The use of the Park transformation implies using the rotor position. However, the actual rotor position is not known in a sensorless application and needs to be estimated. Figure 1 shows the block diagram of sensorless PMSM control system, which will be simulated by Matlab/Simulink and experimented to verify the design.

321892.fig.001
Figure 1: Block diagram of the proposed control system.
2.2. Sliding-Mode Observer with LMS Approach

Control systems with sliding-mode control (SMC) may have better performance of smaller settling time, less or no overshoot, and faster tracking ability. In addition, sliding-mode observer (SMO) can provide information of rotor position and speed estimation. The dynamic equations of SMO are given as follows: where and are the estimated variables of and and is observer gain. The sliding vector for the system is and the defined Lyapunov function is The observer gain will be designed to satisfy Lyapunov’s stability theorem, , as the system trajectory approaches to the sliding hyperplane, . As a result, we have and the estimated rotor angle is

In order to compensate the rotor position estimation error due to the process of motor speed tracking and noise, an adaptive linear element neural network (NN) structure shown in Figure 2 with least mean square approach is adopted. Artificial NNs are similar to biological NNs in the sense that they are based on the same principle of operation based on highly parallel structure and acquiring knowledge through a learning process [16]. The building blocks of an ANN are simple computational nodes, called neurons. They are connected into a network structure by weighted connections, much like the synaptic connections in the human brain. Although the components of an NN are simple and few, the structure and type of these networks vary greatly, determined by the ever increasing interest in this research field.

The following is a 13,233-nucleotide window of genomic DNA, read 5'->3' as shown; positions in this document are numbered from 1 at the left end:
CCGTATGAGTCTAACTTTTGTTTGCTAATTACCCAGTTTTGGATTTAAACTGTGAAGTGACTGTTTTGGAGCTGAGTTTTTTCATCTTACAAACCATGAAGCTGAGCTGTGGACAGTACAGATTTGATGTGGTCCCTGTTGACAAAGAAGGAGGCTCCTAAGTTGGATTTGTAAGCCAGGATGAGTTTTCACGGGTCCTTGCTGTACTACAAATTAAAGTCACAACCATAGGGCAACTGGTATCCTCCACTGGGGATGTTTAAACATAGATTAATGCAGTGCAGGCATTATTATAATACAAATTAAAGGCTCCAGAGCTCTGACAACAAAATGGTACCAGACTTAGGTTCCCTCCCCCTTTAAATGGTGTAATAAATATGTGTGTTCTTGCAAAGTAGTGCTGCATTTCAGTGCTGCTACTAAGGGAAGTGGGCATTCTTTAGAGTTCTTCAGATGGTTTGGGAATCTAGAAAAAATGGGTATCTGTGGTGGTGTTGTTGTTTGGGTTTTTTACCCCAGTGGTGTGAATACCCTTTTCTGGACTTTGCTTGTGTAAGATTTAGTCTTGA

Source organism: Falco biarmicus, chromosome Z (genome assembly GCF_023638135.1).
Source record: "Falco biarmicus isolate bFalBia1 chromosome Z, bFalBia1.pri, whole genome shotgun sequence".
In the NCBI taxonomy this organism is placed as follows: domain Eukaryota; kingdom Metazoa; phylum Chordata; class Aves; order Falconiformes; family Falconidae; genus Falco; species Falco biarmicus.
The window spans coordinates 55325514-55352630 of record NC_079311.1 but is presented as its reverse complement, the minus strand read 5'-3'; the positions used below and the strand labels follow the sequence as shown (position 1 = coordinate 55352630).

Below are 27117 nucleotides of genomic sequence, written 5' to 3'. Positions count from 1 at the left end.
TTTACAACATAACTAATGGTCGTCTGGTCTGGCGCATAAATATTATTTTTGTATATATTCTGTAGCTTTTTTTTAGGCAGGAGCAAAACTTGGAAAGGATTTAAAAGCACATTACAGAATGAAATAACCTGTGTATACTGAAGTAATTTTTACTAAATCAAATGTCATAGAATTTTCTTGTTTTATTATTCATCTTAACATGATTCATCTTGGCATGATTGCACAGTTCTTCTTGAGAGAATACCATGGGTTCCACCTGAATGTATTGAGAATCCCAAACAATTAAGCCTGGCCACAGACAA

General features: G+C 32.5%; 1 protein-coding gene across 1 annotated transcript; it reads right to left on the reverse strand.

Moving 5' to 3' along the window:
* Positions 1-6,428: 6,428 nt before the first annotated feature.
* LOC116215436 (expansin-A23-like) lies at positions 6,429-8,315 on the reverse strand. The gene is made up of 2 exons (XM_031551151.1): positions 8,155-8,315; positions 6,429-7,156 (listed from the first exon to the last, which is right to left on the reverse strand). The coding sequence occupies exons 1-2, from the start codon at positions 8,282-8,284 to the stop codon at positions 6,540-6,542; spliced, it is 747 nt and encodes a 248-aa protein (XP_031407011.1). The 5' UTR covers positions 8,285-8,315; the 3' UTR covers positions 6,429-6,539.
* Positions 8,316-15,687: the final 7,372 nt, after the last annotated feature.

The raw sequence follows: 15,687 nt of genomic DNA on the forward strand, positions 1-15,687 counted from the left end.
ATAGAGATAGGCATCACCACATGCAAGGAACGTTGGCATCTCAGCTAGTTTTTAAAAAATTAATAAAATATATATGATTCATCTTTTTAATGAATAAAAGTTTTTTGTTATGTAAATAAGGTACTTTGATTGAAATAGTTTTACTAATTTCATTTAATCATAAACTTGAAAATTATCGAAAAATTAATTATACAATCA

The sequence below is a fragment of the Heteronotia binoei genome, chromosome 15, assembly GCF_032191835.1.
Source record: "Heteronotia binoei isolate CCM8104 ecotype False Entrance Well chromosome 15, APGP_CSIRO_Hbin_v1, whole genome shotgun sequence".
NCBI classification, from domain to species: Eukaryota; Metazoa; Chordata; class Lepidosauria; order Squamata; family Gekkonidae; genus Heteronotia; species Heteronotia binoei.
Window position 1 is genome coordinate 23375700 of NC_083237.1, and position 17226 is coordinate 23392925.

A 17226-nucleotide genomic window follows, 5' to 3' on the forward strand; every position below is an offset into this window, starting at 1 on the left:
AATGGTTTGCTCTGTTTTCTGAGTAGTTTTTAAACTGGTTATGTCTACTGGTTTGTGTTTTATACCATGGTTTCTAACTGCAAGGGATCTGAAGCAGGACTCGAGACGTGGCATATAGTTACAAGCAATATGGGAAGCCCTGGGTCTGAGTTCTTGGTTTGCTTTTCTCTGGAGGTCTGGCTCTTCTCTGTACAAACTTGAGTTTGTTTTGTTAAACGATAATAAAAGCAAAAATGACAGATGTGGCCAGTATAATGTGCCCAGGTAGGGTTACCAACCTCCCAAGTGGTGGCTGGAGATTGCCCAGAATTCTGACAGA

321892.fig.002
Figure 2: Structure of adaptive linear element neural network.

In Figure 2, are input variables, are weights, is the bias, is averaged error, and is the reference angle from the speed command, respectively. If the estimated error at time instant is (), by LMS approach, we have the follow equations [916]: where is the learning rate.

2.3. PI Speed Control Compensated by Neural Networks

The proportional-integral (PI) control is first considered in the system, where and are the proportional gain and integral gain, respectively. PI controller is widely used in the industrial applications. However, it cannot cope with the load variation or parameter variation well. In the paper, the ANN with back propagation algorithm is utilized to compensate the PI control quantity as shown in Figure 1.

The output of the th neuron at the th layer is calculated as

The error function is defined as

The conjugated gradient method is considered to find the minimum value of the error function (11).

3. Simulation and Experimental Results

The system simulation is programmed by Matlab/Simulink. The parameters of PMSM 8CB75 are listed in Table 1. After training, the chosen topology that gives good performance with minimal resources is a 2-hidden-neuron structure for the speed estimating neural network. The activation functions in the hidden layers of the networks are hyperbolic tangent sigmoid functions and those of the output layer are purely linear transfer functions. The values of these weights are given as input layer to hidden layer weights: , hidden layer to output layer weights: , hidden neurons’ thresholds: , and output neuron’s threshold: 0.6560. The final mean squared error of is reached after 20 training epochs for the neural networks. The gain constants of PI control are and , respectively. These parameters are applied to the simulation and experimentation.